CannabisNews420.com – Cannabis/Marijuana Industry News
A new consumer data set projects that Canadians will spend over C$1,600 a year on cannabis products by 2025.
On Tuesday (March 26), research and business firm EY announced that the average Canadian’s spending on cannabis products will increase 30 percent by 2025.
The study is projecting an increase from C$1,263 annually from consumers in 2019 to C$1,652 by 2025.
The data indicates that the overall Canadian cannabis market will grow by 50 percent to reach C$11 billion in 2025.
EY projects that the supply of cannabis will top demand within the next five years.
According to the firm, if this prediction comes true, the average cost of wholesale dried flower will decrease to between C$4 and C$5.
In February, The GrowthOp reported on the average price of dried marijuana for each province in Canada.
In arguing against the notion that increasing costs of legal marijuana products pushes consumers towards the illicit market, Zachary Pendley, EY Canada cannabis real estate and valuation leader, said the consumer trend is due to the slower-than-expected rollout for retail.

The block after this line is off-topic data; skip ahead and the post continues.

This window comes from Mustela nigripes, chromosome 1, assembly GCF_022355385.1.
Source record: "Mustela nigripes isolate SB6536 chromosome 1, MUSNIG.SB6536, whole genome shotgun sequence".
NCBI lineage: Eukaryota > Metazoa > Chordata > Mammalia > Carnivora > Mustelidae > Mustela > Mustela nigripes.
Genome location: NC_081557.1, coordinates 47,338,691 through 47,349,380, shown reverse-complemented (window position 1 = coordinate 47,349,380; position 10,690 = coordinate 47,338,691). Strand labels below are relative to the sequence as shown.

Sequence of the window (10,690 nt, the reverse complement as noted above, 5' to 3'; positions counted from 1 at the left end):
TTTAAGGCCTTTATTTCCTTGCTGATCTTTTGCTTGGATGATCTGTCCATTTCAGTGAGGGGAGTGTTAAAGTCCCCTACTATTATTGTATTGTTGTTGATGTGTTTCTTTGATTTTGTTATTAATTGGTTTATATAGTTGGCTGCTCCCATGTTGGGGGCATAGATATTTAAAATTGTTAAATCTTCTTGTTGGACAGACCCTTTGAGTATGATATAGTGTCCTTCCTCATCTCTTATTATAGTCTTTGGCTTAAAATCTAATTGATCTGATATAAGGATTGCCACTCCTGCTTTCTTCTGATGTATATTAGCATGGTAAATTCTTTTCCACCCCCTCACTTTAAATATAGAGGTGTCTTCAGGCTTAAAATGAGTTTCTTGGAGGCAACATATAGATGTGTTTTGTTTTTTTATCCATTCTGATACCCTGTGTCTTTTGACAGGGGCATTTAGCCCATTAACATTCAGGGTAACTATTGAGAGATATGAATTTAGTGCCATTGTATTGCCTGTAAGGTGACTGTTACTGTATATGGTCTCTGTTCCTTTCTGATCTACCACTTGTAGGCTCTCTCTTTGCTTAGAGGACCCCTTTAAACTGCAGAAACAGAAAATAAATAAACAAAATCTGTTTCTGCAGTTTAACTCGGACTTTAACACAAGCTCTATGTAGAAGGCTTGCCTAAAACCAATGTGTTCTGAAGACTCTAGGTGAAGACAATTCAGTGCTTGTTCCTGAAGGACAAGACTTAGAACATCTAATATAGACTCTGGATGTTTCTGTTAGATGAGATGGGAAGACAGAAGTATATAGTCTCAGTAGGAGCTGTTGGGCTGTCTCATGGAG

“As the industry matures, access to product eases and higher margin derivatives come online, we’ll see a rise in consumer spending on legal cannabis,” Pendley said in a press release.
On the road to the legalization of recreational marijuana in October 2018, provinces were tasked with setting up retail models.
However, the process wasn’t smooth for every area, with Ontario and BC conducting slower rollouts for the markets.
Ontario is still set to open its privatized retail market starting April 1, with some shops opening their doors later.
The study also projects that, by the year 2025, 20 percent of the total adult population will be cannabis consumers.
In addition, it indicates how consumption trends for different types of products are set to change.
Consumption splits from EY show dried flower will command a leading 46-percent market share, with extracts securing 37 percent of the market by 2025.
Edibles will only obtain a 12-percent share, and non-edible derivatives placed last with a 5-percent market share. Both are scheduled to become legal in Canada on or before October 17, 2019.
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Securities Disclosure: I, Bryan Mc Govern, hold no direct investment interest in any company mentioned in this article.
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